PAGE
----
Standard Talks: Rosanne Cash
To begin the evening at MAKESHIFT @ the Standard Talks, Rosanne Cash opened with a performance of “Fair and Tender Ladies,” a traditional Appalachian folk song that has been recorded by many singers. The song had often been performed by her step-mother, June Carter Cash.
Rosanne began by sharing her thoughts on crafting and writing music. In turn, she asked the audience to collaborate and “craft” a new song from the original version. This posed the question: “What can we learn from the field of music as we creatively approach a collaboration between amateurs and auteurs, makers and users?”
Following are the original lyrics, as sung by Rosanne:
“Fair and Tender Ladies”
Come all you fair and tender ladies
Take warning how you court young men
They’re like a star on a summer morning
They first appear and then they’re gone
They’ll tell to you some loving story
And they make you think that they love you well
Then away they’ll go and court some other
And leave you there in grief to dwell
I wish I was on some tall mountain
Where the ivy rock is black as ink
I’d write a letter to my false true lover
Whose cheeks are like the morning pink
Oh, love is handsome, love is charming
And love is pretty while it’s new
but love grows cold, as love grows older
And fades away like morning dew
Each member of the audience rewrote a portion of the song’s four stanzas. A selection was chosen for Rosanne to sing along with the audience at the end of the discussion.
In the “crafted” version of “Fair and Tender Ladies,” the structure, melody, and context were innovatively altered, creating a new song.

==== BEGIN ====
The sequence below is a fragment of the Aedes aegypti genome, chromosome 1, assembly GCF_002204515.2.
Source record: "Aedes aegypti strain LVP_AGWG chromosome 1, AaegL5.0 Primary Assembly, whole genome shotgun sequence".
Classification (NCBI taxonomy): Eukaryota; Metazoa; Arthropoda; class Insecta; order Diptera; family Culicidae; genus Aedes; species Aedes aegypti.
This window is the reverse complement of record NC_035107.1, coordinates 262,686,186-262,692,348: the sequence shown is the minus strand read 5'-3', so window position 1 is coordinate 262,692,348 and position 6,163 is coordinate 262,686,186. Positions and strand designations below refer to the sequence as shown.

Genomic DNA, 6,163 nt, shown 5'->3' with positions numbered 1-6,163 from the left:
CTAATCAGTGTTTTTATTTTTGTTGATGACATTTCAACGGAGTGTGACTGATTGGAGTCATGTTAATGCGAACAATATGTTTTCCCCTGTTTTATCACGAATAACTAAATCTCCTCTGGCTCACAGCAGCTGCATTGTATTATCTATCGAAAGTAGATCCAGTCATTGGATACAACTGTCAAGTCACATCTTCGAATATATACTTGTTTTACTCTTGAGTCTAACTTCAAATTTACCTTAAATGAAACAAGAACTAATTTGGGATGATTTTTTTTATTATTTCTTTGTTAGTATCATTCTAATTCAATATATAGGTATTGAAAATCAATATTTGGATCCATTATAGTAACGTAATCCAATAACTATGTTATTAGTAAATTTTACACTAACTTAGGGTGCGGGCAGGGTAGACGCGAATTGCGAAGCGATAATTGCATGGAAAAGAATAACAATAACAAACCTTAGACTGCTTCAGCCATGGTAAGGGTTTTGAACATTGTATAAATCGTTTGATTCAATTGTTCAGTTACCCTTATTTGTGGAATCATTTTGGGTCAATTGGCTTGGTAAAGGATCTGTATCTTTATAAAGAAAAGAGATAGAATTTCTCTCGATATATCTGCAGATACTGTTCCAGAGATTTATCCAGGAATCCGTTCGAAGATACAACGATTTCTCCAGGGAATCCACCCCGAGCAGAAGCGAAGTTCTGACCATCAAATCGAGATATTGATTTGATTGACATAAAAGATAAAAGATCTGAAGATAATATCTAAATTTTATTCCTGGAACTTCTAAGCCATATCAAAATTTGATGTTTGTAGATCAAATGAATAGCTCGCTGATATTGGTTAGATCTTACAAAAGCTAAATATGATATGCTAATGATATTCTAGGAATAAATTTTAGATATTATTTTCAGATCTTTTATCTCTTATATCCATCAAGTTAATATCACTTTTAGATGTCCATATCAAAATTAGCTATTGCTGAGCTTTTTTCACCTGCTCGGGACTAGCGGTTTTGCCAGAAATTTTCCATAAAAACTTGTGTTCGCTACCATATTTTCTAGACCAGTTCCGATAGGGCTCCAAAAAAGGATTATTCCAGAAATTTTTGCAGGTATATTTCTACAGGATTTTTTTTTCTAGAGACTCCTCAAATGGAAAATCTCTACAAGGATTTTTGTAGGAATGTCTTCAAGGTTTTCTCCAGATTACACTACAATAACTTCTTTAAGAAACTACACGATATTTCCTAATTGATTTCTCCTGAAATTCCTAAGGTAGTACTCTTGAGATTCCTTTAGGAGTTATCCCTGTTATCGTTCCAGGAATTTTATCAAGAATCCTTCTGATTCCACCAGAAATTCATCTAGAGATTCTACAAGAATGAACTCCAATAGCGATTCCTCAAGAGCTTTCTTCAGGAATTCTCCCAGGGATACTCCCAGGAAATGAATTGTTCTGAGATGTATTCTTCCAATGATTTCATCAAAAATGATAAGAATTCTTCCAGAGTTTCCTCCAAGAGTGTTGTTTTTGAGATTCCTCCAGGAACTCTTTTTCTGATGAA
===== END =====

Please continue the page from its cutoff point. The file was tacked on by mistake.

Following are the “crafted” lyrics, as sung together by Rosanne and the entire audience:
“Fair and Tender Ladies”
Come all you strong and courageous ladies
Take note how you court your men
They’re like a firefly on a summer night
They first glow and then they’re gone
They’ll toss to you some fleeting story
And they hope you think that they know you well
Then again they’ll go and court some daydreams
And leave you there in peace to dwell
I wish I was on some tall moonbeam
Where the broken rock is black as night
I’d write a song to my false sweet lover
Whose kisses are like the distant pink
Oh, love is a feeling, love is a song
And love is an emotion while it’s new
But love grows high, as love grows tall
And falls away like sweet dew
Maria Moyer is a sculptor who splits her time between Oakland, California and Manhattan, New York.
Much of her work is hand-formed, unglazed porcelain that she sands between firings to create a sea-shell-smooth finish. For her, the feel of the work is as important as its form. She prefers to reveal the natural skin of the clay and the remnants of human touch, rather than to cover the clay with glaze. Most of her work is nonfunctional, with the exception of a limited collection of porcelain-and-leather jewelry.
Carrie and Matt Eddmenson of imogene + willie
Imogene + Willie owners Carrie and Matt Eddmenson share a long and varied history in the fashion industry. Both began their careers at Sights Denim Systems in Henderson, Kentucky – once the world’s preeminent denim development laboratory. Carrie has worked in product development with numerous companies such as Paper Denim & Cloth, Earnest Sewn, Levi’s Vintage Clothing and Ralph Lauren’s RRL, just to name a few. She has worked with many companies to develop many modern day denim processes and finishes. Matt has helped develop products, fits, finishes, and branding for Earnest Sewn, Elie Tahari, Billy Reid, Rogan, and many others. Matt and Carrie have known each other since grade school, but reconnected while working at Sights Denim and married in 2006. In 2009, the Eddmensons moved to Nashville, Tennessee, where they operate Imogene + Willie’s showroom and flagship store out of a retrofitted 1950’s gas station.